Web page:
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To: Scoutmaster

I read an interesting book which pretty much showed that none of the New England landscape was ever “natural,” not even when the Pilgrims landed. The Indians farmed, cut trees, burned sections to plant crops, and so on.

And in the early years of white settlement, almost all of the streams and rivers were manipulated. The rivers were needed for travel and commerce. The streams were used for water supplies and for water mills, which were the main source of power for such things as grinding corn and wheat or sawing lumber. Streams were redirected all over the place, swamps were drained, dams were built, ponds were created.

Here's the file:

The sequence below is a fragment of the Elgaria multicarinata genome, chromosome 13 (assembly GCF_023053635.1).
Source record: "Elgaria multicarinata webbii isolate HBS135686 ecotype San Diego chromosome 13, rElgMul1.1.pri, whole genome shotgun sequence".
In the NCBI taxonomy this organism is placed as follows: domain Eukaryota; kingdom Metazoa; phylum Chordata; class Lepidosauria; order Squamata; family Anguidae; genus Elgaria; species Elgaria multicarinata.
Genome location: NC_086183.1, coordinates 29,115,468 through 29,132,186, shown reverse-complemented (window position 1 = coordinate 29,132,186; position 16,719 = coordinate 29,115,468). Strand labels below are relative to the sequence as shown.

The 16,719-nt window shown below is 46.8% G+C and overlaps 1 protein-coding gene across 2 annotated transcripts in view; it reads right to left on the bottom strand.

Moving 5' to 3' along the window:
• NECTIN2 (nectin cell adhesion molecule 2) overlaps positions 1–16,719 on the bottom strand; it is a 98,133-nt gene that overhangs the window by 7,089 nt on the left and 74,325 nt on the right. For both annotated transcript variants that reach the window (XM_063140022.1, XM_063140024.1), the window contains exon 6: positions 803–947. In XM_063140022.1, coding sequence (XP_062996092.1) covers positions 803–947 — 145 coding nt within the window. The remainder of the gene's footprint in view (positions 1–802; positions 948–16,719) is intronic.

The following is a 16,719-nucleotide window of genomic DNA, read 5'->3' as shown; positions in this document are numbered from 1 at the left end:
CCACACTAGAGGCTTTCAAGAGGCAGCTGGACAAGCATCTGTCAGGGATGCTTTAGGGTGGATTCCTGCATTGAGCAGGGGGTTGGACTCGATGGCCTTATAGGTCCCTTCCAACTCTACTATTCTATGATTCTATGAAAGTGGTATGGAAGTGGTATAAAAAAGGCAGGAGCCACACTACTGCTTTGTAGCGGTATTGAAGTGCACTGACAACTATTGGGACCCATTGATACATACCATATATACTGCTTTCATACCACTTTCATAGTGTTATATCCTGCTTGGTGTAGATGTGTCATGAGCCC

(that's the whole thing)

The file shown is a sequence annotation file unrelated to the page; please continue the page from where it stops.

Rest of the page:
There is no such thing as pure nature, anywhere. And if humans don’t do it, animals will—beavers, deer, buffalo, you name it.


27 posted on 02/29/2012 8:11:14 PM PST by Cicero (Marcus Tullius)
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To: Cicero
There is no such thing as pure nature, anywhere. And if humans don’t do it, animals will—beavers, deer, buffalo, you name it.

thanks for your input. i've driven over hoover dam. i've backpacked by beaver lodges. beaver don't coordinate with other beaver to set up a state-wide or national water flow/retention plan. so i understand, but think there is a difference of scale that makes my question/observation relevant.

35 posted on 02/29/2012 8:56:07 PM PST by Scoutmaster (You knew the job was dangerous when you took it)
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